In an interview last year with Canada’s Much Music, U2’s Bono and Larry Mullen Jr. were explaining the change in attitude of branding. In the interview Bono explained selling out is an old idea left behind from the 60’s. Drummer Larry Mullen than concluded that if people wanted to keep it real “they should work in a (expletive) coal mine.”

    U2 of course was featured, along with their song “Vertigo” in those iPod commercials, which ran night and day last fall and during Major League Baseball’s World Series. Denounced by many critics as “sell outs” the boys from the emerald isle turned down an offer to license their 1987 hit song “Where the Streets Have No Name” for use in a television ad earlier this year.

    “We almost did. We sat down.” U2’s Bono said after rejecting the offer. “ I know from my work in Africa what £12.5 million could buy. It was very hard to walk away from £12.5 million”. In the end the band agreed not to accept the offer because “Where the Streets Have No Name” was a song they did not want associated with a commercial.

    As with many of today’s young acts the classic rock artists of yesterday feel no regret in renting their music out especially in today’s atmosphere of fierce competition. Respectable rock artists that have used their songs in commercials include Aerosmith, The Beatles, Led Zepplin, U2, The Ramones, The Who, Bob Dylan, The Clash and former Police front man Sting.

    Sting has collaborated with various corporations most notably Jaguar. The song Desert Rose was used in a commercial and it ran continuously exposing the song and Jaguar at the same time. Brand New Day, the album that contained Desert Rose was the biggest hit of Sting’s solo career.

    Like other older artists, Sting has trouble getting his music on radio and video music channels. “Radio in the 21st century is a far, far different beast than even 10 years ago,” said Cort Smith, former member of the Edmonton rock band Jack Dicky and a current producer at Global television in Vancouver, Canada. “Take the Canadian radio industry… you want to get your song played on the radio in Canada? Guess what? You’re going through the chorus radio network, because they own near every station in the country”. “If chorus doesn’t like what they hear, forget about it… you’re not getting played”, he added.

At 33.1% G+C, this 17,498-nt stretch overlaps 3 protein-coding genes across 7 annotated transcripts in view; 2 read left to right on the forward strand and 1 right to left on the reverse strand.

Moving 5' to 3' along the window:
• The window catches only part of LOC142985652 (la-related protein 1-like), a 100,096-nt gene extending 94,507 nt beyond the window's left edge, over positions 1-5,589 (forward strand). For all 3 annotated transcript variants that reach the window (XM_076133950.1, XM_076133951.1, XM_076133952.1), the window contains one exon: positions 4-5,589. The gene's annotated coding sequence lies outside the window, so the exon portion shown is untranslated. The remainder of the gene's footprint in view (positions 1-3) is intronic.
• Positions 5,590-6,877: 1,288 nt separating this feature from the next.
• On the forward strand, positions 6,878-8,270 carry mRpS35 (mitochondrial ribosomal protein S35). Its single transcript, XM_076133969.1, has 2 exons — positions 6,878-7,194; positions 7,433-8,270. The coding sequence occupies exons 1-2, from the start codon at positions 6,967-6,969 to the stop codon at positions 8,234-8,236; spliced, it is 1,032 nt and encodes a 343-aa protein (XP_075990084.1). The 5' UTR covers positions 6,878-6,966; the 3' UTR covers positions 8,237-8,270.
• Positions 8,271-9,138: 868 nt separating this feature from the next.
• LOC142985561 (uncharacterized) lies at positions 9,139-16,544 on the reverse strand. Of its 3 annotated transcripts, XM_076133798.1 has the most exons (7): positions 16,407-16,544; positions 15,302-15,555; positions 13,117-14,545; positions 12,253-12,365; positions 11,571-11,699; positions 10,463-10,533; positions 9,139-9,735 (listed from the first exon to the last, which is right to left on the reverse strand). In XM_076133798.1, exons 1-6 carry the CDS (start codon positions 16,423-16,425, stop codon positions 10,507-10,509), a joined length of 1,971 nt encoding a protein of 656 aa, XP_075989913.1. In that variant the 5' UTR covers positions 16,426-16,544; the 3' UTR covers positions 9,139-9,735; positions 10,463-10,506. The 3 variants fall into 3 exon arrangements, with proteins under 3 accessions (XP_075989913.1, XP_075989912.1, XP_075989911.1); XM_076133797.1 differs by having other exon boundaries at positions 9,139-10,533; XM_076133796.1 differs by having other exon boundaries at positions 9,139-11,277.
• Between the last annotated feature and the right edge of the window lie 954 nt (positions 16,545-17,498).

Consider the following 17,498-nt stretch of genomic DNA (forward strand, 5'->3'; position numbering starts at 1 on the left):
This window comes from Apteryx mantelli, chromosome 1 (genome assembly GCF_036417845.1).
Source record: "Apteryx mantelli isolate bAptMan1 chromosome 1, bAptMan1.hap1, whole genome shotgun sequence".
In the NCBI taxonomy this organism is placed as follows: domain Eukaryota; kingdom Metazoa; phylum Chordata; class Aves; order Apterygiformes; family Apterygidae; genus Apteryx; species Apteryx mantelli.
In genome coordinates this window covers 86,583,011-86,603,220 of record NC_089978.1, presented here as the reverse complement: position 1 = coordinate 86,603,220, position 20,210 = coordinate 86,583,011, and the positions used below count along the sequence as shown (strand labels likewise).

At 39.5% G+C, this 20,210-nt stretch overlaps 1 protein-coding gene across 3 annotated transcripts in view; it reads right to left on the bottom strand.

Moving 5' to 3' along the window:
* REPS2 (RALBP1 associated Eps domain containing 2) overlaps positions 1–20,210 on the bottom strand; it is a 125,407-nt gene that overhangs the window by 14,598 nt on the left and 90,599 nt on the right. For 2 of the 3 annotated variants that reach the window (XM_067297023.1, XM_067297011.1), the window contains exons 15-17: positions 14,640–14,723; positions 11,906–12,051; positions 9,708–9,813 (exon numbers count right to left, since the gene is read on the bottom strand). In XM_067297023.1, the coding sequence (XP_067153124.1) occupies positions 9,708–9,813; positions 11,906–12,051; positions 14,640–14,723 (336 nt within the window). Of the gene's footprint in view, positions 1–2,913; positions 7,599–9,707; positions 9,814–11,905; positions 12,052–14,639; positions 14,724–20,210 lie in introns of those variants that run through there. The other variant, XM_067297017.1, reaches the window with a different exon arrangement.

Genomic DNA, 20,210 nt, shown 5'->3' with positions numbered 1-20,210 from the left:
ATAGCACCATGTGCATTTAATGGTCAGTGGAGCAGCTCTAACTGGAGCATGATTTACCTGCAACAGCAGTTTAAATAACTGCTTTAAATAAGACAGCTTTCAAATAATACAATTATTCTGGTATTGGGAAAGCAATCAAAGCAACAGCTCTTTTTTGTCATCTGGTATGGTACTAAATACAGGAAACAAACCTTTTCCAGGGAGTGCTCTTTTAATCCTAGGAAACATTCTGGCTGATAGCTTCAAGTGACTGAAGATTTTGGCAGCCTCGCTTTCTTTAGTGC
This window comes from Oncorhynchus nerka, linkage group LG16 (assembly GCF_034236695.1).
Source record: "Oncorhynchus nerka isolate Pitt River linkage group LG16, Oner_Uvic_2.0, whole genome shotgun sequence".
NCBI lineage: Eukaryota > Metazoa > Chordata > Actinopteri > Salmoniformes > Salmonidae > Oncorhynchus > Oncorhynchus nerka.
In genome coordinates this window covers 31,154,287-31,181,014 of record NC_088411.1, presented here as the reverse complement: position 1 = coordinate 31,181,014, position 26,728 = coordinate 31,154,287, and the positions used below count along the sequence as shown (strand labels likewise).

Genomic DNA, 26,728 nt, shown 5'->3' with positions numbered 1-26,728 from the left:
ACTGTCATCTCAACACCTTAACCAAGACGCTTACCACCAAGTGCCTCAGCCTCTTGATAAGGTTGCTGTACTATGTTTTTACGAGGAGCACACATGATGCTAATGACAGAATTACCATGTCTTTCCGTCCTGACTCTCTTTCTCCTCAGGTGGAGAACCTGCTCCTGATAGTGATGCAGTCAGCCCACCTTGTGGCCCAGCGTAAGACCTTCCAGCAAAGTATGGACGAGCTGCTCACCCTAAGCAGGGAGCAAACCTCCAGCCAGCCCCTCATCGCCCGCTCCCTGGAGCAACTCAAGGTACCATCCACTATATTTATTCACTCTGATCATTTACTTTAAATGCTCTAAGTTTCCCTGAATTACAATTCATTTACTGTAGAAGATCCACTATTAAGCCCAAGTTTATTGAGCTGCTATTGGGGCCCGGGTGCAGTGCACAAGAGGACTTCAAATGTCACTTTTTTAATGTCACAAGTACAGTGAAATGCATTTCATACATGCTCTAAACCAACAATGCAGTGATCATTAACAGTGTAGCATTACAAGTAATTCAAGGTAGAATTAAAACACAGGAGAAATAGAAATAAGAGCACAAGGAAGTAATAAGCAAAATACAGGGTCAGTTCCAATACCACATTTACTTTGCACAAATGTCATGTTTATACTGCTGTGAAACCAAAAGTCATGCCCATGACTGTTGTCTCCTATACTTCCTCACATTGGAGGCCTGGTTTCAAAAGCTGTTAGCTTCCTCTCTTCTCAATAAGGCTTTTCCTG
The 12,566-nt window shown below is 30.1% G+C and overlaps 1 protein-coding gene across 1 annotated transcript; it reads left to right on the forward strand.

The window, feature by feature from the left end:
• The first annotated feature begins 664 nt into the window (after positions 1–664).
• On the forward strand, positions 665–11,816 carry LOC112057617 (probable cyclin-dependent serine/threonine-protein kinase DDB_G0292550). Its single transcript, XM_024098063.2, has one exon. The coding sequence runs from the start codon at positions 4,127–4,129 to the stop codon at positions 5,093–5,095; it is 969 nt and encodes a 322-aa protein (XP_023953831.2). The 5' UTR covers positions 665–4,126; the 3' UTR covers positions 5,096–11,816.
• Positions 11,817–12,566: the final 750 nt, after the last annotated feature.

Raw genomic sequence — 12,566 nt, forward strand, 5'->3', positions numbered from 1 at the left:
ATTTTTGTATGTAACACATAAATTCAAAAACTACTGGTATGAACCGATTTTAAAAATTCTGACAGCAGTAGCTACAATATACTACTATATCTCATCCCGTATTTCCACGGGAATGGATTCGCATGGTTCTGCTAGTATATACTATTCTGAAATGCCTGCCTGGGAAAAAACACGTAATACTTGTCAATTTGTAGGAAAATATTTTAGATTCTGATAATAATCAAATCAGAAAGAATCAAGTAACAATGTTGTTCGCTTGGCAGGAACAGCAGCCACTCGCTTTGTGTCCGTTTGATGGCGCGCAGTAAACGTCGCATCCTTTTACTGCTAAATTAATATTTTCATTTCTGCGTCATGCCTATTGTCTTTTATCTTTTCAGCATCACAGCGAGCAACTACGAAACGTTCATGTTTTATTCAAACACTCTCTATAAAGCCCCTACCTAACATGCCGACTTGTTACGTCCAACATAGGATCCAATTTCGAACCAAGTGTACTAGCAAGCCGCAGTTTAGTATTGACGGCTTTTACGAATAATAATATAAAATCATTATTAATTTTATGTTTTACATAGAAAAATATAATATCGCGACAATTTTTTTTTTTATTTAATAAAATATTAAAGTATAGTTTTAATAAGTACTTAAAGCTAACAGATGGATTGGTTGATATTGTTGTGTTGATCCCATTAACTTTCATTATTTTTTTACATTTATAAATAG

Hip-hop artists are known to brand their music with many videos resembling extended commercials. Nike’s Air Force One shoe was the subject of a Nelly song of the same name and video. Canada’s leading music station Much Music pulled the video because they thought it looked too much like an ad.

    Many large music acts and events use official tour sponsors. The Rolling Stones were the first to do this in 1981 in support for Tattoo You when Jovan cosmetics offered tour sponsorship. Since than artists like Michael Jackson and Britney Spears (both Pepsi), and events such as Lollapalooza (X-Box) and Ozzfest (Sony Playstation) have all accepted sponsorship.

    Sharon Shapiro, director and promotions of Sony Computer Entertainment America, issued an online press release last year stating “Ozzfest is a great opportunity for Sony Computer Entertainment America to bring the PlayStation 2 experience straight to our gamers who are also metal fans, many of which attend the festival year after year”.

    Many artists and promoters see sponsorship as a way of minimizing touring costs associated with a large-scale tour or event. The Rolling Stones have always argued that sponsorships benefit the fans, who get cheaper tickets as a result. “I don’t know about the evils of sponsorships,” Keith Richards said in a 1989 interview with Forbes. “But sponsorships enable you to keep the ticket prices down in order to build the kind of stage that’s required. And stages don’t come cheap. . . . I have no qualms about a beer company (Anheuser-Busch) wanting to put their name on the ticket.”